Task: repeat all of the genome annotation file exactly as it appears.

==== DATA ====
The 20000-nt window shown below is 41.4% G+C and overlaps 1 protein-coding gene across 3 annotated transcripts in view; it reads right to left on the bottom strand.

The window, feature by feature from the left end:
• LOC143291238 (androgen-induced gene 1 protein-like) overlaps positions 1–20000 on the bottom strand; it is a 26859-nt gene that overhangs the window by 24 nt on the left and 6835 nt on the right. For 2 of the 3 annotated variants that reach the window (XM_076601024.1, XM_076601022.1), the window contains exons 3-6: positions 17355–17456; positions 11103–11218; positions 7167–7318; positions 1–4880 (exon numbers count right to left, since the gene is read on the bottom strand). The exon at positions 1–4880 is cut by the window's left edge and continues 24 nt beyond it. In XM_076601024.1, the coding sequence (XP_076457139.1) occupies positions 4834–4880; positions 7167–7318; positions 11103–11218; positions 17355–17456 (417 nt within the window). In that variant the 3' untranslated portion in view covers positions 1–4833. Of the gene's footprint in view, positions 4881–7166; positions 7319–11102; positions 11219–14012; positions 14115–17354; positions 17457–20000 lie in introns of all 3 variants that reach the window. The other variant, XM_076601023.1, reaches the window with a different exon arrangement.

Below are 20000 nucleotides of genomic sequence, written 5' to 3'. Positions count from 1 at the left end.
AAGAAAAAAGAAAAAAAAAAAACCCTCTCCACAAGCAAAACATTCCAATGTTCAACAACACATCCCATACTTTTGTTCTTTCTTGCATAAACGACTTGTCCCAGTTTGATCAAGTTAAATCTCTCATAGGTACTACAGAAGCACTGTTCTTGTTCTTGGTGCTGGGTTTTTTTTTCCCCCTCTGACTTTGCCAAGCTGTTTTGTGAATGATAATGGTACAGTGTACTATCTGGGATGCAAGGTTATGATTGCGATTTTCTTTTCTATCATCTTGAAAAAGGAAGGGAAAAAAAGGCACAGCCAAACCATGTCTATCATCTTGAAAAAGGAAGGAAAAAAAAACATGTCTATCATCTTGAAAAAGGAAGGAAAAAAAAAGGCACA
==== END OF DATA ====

The 20000-nt window shown below is 41.4% G+C and overlaps 1 protein-coding gene across 3 annotated transcripts in view; it reads right to left on the bottom strand.

The window, feature by feature from the left end:
• LOC143291238 (androgen-induced gene 1 protein-like) overlaps positions 1–20000 on the bottom strand; it is a 26859-nt gene that overhangs the window by 24 nt on the left and 6835 nt on the right. For 2 of the 3 annotated variants that reach the window (XM_076601024.1, XM_076601022.1), the window contains exons 3-6: positions 17355–17456; positions 11103–11218; positions 7167–7318; positions 1–4880 (exon numbers count right to left, since the gene is read on the bottom strand). The exon at positions 1–4880 is cut by the window's left edge and continues 24 nt beyond it. In XM_076601024.1, the coding sequence (XP_076457139.1) occupies positions 4834–4880; positions 7167–7318; positions 11103–11218; positions 17355–17456 (417 nt within the window). In that variant the 3' untranslated portion in view covers positions 1–4833. Of the gene's footprint in view, positions 4881–7166; positions 7319–11102; positions 11219–14012; positions 14115–17354; positions 17457–20000 lie in introns of all 3 variants that reach the window. The other variant, XM_076601023.1, reaches the window with a different exon arrangement.

Below are 20000 nucleotides of genomic sequence, written 5' to 3'. Positions count from 1 at the left end.
AAGAAAAAAGAAAAAAAAAAAACCCTCTCCACAAGCAAAACATTCCAATGTTCAACAACACATCCCATACTTTTGTTCTTTCTTGCATAAACGACTTGTCCCAGTTTGATCAAGTTAAATCTCTCATAGGTACTACAGAAGCACTGTTCTTGTTCTTGGTGCTGGGTTTTTTTTTCCCCCTCTGACTTTGCCAAGCTGTTTTGTGAATGATAATGGTACAGTGTACTATCTGGGATGCAAGGTTATGATTGCGATTTTCTTTTCTATCATCTTGAAAAAGGAAGGGAAAAAAAGGCACAGCCAAACCATGTCTATCATCTTGAAAAAGGAAGGAAAAAAAAACATGTCTATCATCTTGAAAAAGGAAGGAAAAAAAAAGGCACA